Carburetor Rebuild

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    Does anyone out there know of a place to get a carburetor rebuilt or a kit for a Pierce-Arrow carburetor on a 1927 series 36 T-head 6 Cylinder?


    Mike Burkhart

    Dodge City, KS


    try daytona carburetor in FL.


    Thanks, George, I’ll call them.

    Anyone else have an idea?




    It depends on what condition the carb is in, and what condition you want it to be in when it is in use on the car.

    If you are restoring the car to be a 95+ point car, then using a professional rebuilder may be the best bet. If you are putting together a poor-man’s restoration, that is a spiffed up driver, then just disassembling the carb, cleaning and reassembling it may be all that is needed.

    What is the reason for wanting to rebuild the carb? Is the car running at this time with this carb? Any particular issues with the carb?

    If you have a running engine, but with issues, most problems are with the ignition system, spark plugs, points, condensers and coils.. if the carb has had fresh gasoline through it and the engine is running, usually the carb is fine..

    Just trying to help..

    Greg Long


    Thanks, Greg for your response. This car has set for 30 years without being run. I had a new gas tank built for the car, and have new gas lines on it for the most part. I have taken the carb off and apart and it is in real nice condition. I cleaned it and put it back together and back on the car. I have had it running, but it just slobbers and does not run right. I drove it sunday about a mile, and it progressively got worse and finally quit(I ran it for 20 munites before driving it).

    I’m pretty sure its the carb. I think it got some junk in it. It drips gas out of the bottom where the lean/rich shaft goes up into the carb. It idles real fine and smooth, and accelerates good, but runs like crap in between.

    I will take the carb off and take it apart again and clean it, but I need gaskets and seals to stop the leaks, then a pro to tell me how to adjust it so it runs properly.

    I have worked on Packards for 40 years, but NEVER a Pierce-Arrow. I am learning a lot, and have a lot to learn.

    ALL input is WELCOME!!!


    Check the float to see if it has cracked and filled with gasoline. Check the ‘air correction’ system.. I’m not sure what that particular carb uses. On the ’25-27 Series 80 carb, there are flat spring steel air vanes that open with increased air flow, adding air to compensate the over-rich mixture as rpm increases.. Your carb may have this system, or maybe some other system, I can’t remember on the Series 36. what ever the system, make sure it can move or open to lean out the over rich mixture you will get with increased RPM..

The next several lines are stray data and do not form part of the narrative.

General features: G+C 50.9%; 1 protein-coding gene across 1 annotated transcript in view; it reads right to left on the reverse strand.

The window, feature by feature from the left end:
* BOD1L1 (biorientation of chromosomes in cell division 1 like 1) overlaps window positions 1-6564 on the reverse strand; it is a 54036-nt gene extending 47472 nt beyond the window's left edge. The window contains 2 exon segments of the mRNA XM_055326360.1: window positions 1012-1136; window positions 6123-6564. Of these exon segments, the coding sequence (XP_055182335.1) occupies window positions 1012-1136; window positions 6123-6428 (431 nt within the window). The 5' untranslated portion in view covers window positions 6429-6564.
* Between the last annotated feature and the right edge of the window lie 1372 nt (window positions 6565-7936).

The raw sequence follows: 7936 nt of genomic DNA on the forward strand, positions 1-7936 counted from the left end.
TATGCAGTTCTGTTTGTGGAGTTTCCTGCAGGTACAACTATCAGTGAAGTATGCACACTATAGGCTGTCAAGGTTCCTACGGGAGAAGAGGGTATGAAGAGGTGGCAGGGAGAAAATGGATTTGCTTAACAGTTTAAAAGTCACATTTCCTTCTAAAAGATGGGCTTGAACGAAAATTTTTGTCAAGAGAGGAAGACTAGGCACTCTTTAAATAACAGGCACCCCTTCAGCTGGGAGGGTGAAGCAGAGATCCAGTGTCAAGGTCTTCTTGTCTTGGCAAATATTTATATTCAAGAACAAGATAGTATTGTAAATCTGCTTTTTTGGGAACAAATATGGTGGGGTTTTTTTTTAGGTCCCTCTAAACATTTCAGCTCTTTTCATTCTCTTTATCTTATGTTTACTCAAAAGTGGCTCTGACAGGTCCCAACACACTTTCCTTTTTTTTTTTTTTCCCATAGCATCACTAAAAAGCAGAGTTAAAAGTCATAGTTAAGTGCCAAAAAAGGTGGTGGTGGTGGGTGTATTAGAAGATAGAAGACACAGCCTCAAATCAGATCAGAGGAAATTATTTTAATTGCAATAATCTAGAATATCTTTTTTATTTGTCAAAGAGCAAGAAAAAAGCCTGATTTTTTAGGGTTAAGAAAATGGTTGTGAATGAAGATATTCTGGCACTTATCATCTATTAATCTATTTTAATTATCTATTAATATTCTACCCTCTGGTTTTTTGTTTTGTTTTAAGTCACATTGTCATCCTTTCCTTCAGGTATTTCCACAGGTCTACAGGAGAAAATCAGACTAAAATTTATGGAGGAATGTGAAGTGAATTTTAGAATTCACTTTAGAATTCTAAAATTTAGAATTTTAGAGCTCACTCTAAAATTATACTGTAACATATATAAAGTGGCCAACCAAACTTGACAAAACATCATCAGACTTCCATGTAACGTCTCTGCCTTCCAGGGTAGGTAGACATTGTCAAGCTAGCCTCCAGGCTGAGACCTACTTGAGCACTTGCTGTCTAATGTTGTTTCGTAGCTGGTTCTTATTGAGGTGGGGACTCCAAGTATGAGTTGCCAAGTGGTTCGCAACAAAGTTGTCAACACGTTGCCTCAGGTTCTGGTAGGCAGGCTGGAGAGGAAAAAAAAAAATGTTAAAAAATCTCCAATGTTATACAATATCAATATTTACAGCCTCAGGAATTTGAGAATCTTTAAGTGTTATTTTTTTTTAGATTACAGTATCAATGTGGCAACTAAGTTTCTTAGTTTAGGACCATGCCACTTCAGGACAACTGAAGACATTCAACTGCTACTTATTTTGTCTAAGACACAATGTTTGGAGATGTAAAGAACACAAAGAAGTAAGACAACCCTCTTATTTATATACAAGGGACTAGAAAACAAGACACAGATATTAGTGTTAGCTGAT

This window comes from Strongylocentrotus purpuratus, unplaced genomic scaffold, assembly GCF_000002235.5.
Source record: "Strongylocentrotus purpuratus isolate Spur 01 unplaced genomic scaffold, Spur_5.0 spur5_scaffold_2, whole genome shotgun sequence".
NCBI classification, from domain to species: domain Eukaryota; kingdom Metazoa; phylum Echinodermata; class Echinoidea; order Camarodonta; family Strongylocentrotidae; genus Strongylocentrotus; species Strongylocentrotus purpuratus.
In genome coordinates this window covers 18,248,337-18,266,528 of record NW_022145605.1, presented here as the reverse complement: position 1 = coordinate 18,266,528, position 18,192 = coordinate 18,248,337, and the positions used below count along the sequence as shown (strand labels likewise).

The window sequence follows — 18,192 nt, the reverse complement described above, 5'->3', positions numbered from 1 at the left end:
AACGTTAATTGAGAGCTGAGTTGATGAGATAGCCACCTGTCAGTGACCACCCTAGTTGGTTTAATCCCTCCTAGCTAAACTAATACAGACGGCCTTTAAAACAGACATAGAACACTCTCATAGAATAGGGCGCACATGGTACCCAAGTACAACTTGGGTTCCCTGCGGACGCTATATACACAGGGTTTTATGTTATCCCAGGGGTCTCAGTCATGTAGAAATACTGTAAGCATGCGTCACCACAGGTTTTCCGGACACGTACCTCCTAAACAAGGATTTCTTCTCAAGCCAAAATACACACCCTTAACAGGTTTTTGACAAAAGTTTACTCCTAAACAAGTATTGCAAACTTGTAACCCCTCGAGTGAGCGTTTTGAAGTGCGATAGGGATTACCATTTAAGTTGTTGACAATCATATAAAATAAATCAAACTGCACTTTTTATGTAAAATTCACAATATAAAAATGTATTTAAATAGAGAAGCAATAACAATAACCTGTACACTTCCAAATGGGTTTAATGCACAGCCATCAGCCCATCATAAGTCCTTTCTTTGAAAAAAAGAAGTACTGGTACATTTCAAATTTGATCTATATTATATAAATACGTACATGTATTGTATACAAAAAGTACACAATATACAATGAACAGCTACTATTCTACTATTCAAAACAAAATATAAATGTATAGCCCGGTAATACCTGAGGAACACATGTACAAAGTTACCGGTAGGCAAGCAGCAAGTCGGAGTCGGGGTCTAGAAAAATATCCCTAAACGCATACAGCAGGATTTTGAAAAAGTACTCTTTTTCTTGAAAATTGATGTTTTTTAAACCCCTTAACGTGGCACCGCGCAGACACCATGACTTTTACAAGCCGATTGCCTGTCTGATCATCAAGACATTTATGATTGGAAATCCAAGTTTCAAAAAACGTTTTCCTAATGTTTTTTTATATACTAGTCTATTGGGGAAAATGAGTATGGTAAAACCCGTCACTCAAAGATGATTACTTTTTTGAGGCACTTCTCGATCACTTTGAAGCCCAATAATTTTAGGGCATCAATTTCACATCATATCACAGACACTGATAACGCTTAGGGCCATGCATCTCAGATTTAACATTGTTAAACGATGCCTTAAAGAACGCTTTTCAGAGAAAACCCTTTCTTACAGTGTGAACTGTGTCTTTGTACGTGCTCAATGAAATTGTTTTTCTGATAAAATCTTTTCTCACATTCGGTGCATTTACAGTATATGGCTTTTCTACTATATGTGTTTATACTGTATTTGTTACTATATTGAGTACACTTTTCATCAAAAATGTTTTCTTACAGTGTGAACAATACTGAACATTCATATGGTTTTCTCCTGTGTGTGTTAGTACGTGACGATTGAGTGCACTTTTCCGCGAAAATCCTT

Make sure your distributor advance weights are free and allowing spark advance, no advance often feels like a carb problem.

    Most gaskets need to be hand made. There are a few gasket sets for some Pierce carbs that are also used on other makes.. like the Stromberg EE and Ex series used in the early 30’s.. I have to hand make the few gaskets for the S80 carbs.

    You can buy gasket material from NAPA or other good auto parts store. A steady hand with an Exacto knife or sharp scissors will usually do the job. A paper punch works well to start an inside cut. and you can buy inexpensive gasket hole-cutter sets from Harbor Freight.

    Usually leaking around the mixture shaft is bad or old packing, sometimes cleaning it to soften it will work, I soak the packing in solvent. New packing can be made from felt.

    That’s all I can think of right now.

    Hope this helps

    Greg Long


    I just thought of this: doesn’t the S36 use a pressurized gas tank to force fuel up to the carb? Watch the fuel air pressure gauge when idling and as you try to drive it. I think your car has an air pressure regulator, to limit the fuel pressure to the carb..

    My feeble memory seems to recall around 1.5-2.0 psi is what you want to have. If you have too much pressure, it will overcome the needle/seat and flood the carb as the pressure increases with engine rpm [air pump rpm].